emotions and recovery
the “E” in fitzpatrick’s acronym stands for emotions. jen talks about this in her post more on anger and recovery, which, the way i read it, is mostly about negativity and recovery from unhelpful eating. (anger, in my book, is not necessarily synonymous with negativity). i really appreciate this image:

there’s a difference between looking for the hidden reasons we do things and clinging to them as some sort of badge of honor and excuse. as easwaran said in the yoga journal article, “can you imagine a sculptor scurrying to pick up the slivers that fall from his chisel, hoarding them, treasuring them, ignoring the statue altogether?”

do you have, or do you know, a post that would be a good addition to this carnival? if so, please submit it here or drop me a line, and we can enjoy it next month, at the carnival of eating disorders on december 31.

carnival of eating disorders #20

this month’s carnival of eating disorders is hosted by laura collins at are you eating with your anorexic?

please visit, she has done a fantastic job – she’s turned it into an actual carnival!

next month’s will be here again, on october 31 – yes, the hallowe’en issue. if you have an article about any of these topics

– anorexia (or “manorexia”)
– bulimia and exercise bulimia
– overeating or binge eating
– orthorexia
– body image
– EDNOS (‘eating disorders not otherwise specified”)

please submit it here.

(please, no articles that are just about recipes or dieting. thanks!)

carnival of eating disorders – july 2008

welcome to the july 31, 2008 edition of carnival of eating disorders!

i’m doing something today that i’ve never done before: i’m using the “predigested” version put together by the blog carnival.  normally i put a lot of care and effort into my blog carnivals but i have to confess that i’m still a bit “blogged out” from the blogathon.  so this time i’m taking the lazy route, and the only additional work i did was a bit of rearranging and taking out the inappropriate submissions (don’t quite understand why we would need to talk about acne in an article on eating disorders and no, we’re not going to talk about how to take diet pills here).

here you go:

body image

toni graybill presents the secret to better grades is dancing? posted at maximize health and wealth, saying, “dancing can build physical, emotional, and intellectual abilities.”

liz rosenbaum presents love your body posted at liz rosenbaum fitness.

fitnchic presents dress size – just another number :: fitnchic.com – get in shape fashionably :: posted at fitnchic.com – get in shape, fashionably!, saying, “it’s a really good article for those who obsess over a dress size.”

overeating

joshua seth presents individuals fighting obesity posted at joshua seth blog, saying, “if you think it’s hard to lose those last 7 pounds, imagine if you had to lose 700! that’s what manuel urib is attempting to do and he’s well on his way to succeeding.”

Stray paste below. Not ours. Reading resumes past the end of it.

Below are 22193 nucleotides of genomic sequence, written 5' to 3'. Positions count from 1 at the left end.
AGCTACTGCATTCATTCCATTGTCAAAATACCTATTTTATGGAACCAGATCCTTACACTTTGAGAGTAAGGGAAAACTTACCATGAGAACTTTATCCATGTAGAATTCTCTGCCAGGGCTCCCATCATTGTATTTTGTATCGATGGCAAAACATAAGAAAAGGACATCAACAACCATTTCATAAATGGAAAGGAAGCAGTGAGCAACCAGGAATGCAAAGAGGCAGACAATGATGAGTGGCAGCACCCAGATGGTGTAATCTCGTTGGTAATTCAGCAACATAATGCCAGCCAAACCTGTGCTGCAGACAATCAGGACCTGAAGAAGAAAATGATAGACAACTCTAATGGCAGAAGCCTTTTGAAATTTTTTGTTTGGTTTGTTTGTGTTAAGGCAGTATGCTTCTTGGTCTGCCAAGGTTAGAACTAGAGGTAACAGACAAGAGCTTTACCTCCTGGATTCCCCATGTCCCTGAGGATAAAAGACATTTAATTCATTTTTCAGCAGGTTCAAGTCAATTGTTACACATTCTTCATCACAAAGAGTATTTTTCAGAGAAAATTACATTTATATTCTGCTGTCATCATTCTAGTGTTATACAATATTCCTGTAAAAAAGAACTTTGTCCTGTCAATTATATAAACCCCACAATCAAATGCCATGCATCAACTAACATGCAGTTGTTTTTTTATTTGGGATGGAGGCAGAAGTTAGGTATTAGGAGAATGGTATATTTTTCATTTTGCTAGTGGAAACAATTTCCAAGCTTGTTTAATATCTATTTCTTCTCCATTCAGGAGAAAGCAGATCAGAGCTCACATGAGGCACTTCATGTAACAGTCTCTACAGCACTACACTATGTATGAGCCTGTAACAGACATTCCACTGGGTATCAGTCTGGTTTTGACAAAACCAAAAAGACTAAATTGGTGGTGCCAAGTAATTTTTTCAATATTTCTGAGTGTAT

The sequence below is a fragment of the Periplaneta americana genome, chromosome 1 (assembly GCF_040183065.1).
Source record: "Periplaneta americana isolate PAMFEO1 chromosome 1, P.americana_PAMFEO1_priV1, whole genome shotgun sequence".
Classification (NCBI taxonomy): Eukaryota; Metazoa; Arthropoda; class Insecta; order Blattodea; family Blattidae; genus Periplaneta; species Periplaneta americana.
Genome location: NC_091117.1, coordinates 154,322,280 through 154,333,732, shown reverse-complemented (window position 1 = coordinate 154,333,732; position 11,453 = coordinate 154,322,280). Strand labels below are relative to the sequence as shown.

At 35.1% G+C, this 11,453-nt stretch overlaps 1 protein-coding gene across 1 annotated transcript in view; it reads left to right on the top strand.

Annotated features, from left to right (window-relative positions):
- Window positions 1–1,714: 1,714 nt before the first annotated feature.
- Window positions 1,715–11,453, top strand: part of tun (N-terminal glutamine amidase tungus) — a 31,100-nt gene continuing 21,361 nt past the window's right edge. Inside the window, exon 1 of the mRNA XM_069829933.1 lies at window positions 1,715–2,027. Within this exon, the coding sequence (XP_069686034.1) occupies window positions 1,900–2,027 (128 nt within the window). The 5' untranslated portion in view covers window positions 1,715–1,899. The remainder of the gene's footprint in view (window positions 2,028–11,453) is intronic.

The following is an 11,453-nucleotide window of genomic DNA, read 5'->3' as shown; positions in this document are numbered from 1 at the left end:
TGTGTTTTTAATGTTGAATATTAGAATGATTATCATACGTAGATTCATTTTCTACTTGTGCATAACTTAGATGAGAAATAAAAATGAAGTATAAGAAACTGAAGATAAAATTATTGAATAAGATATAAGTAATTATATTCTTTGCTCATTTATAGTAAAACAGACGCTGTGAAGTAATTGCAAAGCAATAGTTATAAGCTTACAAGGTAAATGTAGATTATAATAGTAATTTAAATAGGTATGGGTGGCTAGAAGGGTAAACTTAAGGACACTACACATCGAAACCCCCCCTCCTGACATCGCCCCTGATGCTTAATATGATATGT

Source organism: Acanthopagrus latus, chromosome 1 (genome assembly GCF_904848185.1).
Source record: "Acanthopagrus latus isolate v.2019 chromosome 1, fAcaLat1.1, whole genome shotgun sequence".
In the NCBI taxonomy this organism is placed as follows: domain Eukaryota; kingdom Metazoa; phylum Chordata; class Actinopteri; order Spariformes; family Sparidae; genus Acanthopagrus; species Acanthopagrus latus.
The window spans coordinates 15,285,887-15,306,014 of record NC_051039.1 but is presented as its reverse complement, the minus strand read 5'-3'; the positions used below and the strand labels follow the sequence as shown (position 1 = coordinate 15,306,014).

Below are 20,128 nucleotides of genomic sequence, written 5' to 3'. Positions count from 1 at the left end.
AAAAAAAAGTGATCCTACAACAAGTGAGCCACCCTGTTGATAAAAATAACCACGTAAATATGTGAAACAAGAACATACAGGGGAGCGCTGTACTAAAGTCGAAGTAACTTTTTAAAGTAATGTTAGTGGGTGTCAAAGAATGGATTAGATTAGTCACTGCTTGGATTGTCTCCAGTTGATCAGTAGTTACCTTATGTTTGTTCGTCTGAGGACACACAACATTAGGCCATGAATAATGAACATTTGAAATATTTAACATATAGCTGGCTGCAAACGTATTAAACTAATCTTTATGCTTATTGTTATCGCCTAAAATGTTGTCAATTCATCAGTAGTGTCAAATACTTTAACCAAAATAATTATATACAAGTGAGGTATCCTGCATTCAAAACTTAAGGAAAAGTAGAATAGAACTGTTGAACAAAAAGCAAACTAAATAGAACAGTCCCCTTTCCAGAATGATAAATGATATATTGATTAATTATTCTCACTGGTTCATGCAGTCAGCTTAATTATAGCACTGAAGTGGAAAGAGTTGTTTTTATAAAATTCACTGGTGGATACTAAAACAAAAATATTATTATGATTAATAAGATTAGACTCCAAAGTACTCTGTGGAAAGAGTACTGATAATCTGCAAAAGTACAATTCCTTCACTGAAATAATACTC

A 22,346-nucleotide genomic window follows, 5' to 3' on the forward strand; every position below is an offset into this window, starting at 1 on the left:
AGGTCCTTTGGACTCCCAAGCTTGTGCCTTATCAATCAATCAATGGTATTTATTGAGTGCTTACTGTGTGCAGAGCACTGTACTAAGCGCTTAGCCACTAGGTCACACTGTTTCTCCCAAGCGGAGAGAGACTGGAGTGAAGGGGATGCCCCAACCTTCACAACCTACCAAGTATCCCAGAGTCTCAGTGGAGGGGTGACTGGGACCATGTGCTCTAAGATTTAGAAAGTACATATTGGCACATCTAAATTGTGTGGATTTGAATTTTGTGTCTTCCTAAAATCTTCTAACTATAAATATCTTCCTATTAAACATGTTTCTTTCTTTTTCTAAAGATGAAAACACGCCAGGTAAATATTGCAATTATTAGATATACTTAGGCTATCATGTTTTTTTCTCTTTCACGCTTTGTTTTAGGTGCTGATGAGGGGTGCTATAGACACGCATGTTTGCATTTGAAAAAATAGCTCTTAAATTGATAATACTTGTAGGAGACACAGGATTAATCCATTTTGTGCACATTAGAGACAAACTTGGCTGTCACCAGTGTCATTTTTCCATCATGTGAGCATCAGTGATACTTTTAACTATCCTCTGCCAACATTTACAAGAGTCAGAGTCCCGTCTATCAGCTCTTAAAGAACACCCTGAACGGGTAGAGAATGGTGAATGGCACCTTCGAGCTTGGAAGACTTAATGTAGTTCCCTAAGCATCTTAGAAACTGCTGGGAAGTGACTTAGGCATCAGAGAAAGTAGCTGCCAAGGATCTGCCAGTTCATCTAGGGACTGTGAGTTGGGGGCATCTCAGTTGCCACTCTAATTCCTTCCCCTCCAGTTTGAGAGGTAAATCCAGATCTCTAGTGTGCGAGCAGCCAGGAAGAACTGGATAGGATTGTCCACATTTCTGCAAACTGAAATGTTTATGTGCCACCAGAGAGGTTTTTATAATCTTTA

joshua seth presents why europeans aren’t fat posted at joshua seth blog, saying, “what we see around us everyday we come to view asnormal. take on a new perspective and all that changes. this is why travel used to be considered an essential
part of education.”

others

the push up coach presents your pre-gym checklist posted at the 1000 push ups club, saying, “with the proper planning you should be able to eliminate most of the frustration associated with your first few days in the gym.”

murphy s presents saving money on your organic food shopping! posted at all organic blog.

larry w presents weight training safety posted at muscle bound blog, saying.

davexplorer presents what is natural cooking? posted at natural cooking blog.

kenton newby presents a great weight reducing secret | my path to fitness blog posted at my path to fitness blog.

james d. brausch presents meat only week posted at weight loss dude.

aruntheace presents what is there to know about diet pills?? posted at healthybitz.

ed pudol presents becoming a healthy eater posted at healthy life style – health is priority before anything else.

that concludes this edition. submit your blog article to the next edition of carnival of eating disorders using our carnival submission form. past posts and future hosts can be found on our blog carnival index page.

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carnival of eating disorders #11

welcome to the november 30, 2007 edition of carnival of eating disorders.

i see this carnival as serving two purposes: one, as a concert of the voices who live with eating disorders – as people personally affected by them, as friends and loved ones, as professionals. the other purpose is to educate people who do not deal with eating disorders on a frequent basis. there are a lot of misconceptions out there, and it’s important to set them right.

one misconception is that bulimia and anorexia “are for young women only.” for one thing, these eating disorders are also experienced by children, by men, and by people over 25. the other is that the aftereffects of anorexia and bulimia can last a lifetime – not that these aftereffects can’t be managed, they can even be a good source of learning – but these eating disorders are not like the flu. you don’t just have them for a while and then it’s over and forgotten.